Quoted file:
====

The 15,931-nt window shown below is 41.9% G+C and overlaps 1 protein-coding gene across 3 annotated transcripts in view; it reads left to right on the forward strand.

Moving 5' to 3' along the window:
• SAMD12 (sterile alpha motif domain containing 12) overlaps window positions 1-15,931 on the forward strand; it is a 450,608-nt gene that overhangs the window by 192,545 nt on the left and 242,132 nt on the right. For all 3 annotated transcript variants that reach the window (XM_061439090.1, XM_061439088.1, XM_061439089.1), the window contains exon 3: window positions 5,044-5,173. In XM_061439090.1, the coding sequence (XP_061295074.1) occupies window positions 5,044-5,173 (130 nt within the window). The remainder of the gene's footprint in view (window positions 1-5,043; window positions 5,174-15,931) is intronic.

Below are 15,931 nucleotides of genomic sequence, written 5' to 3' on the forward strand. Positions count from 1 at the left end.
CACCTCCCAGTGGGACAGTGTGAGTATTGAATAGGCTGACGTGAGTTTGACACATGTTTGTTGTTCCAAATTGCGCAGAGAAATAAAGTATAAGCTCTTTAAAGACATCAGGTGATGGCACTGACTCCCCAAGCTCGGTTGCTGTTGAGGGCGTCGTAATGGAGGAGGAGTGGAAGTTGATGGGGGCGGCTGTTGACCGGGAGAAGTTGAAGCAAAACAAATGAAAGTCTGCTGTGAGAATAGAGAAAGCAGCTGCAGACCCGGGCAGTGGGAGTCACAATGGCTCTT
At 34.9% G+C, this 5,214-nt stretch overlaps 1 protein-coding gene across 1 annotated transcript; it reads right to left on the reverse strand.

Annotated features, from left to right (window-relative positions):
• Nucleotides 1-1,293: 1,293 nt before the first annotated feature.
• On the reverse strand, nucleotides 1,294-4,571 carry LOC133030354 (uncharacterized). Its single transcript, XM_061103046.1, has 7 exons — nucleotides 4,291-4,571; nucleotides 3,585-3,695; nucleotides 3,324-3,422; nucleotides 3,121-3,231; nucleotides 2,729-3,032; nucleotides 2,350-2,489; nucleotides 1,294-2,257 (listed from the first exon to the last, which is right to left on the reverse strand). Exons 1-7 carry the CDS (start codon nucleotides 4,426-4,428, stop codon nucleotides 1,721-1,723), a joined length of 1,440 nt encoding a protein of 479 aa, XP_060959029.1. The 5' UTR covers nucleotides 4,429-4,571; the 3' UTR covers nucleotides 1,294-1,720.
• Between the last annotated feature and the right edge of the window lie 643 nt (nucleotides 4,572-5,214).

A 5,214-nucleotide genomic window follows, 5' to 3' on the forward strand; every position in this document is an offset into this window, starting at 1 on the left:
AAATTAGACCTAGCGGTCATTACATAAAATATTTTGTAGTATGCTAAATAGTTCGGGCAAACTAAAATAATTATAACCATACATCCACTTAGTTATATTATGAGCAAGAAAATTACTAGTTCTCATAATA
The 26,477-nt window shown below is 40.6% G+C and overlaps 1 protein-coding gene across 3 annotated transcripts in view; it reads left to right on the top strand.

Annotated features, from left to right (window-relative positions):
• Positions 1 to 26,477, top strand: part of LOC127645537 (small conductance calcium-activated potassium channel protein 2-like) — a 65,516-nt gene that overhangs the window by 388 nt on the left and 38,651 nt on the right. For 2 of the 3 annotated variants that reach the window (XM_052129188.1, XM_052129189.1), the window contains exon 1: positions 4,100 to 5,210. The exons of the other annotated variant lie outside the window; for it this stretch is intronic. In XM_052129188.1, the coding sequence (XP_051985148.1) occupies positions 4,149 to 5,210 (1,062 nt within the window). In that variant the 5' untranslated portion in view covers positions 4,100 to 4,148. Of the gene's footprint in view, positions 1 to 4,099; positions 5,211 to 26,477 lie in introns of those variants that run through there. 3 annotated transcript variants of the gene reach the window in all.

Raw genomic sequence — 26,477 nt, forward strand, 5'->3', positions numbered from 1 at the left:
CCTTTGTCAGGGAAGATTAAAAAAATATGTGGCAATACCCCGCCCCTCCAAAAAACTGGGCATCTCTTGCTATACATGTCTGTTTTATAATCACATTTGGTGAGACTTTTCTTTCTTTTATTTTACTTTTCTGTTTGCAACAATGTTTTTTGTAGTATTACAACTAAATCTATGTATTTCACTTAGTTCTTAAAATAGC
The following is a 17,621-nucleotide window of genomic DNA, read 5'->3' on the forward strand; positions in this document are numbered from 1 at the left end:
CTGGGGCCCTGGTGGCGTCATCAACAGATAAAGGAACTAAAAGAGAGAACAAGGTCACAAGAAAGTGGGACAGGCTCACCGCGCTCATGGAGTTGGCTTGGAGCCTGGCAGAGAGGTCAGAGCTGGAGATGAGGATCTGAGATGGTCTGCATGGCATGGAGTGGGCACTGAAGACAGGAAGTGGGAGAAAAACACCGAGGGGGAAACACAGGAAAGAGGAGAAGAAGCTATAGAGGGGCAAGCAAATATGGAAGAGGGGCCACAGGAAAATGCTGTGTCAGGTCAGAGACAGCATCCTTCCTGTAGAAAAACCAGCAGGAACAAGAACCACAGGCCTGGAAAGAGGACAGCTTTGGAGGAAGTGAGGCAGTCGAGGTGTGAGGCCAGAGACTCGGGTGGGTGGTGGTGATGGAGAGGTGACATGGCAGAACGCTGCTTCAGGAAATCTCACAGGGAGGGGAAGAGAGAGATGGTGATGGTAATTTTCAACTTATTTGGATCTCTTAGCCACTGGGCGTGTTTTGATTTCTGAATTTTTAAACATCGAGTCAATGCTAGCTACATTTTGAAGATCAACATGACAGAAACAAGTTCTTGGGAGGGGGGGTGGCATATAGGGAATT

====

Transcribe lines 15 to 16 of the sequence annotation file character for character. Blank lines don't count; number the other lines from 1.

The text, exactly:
• Positions 1 to 26,477, top strand: part of LOC127645537 (small conductance calcium-activated potassium channel protein 2-like) — a 65,516-nt gene that overhangs the window by 388 nt on the left and 38,651 nt on the right. For 2 of the 3 annotated variants that reach the window (XM_052129188.1, XM_052129189.1), the window contains exon 1: positions 4,100 to 5,210. The exons of the other annotated variant lie outside the window; for it this stretch is intronic. In XM_052129188.1, the coding sequence (XP_051985148.1) occupies positions 4,149 to 5,210 (1,062 nt within the window). In that variant the 5' untranslated portion in view covers positions 4,100 to 4,148. Of the gene's footprint in view, positions 1 to 4,099; positions 5,211 to 26,477 lie in introns of those variants that run through there. 3 annotated transcript variants of the gene reach the window in all.

Raw genomic sequence — 26,477 nt, forward strand, 5'->3', positions numbered from 1 at the left: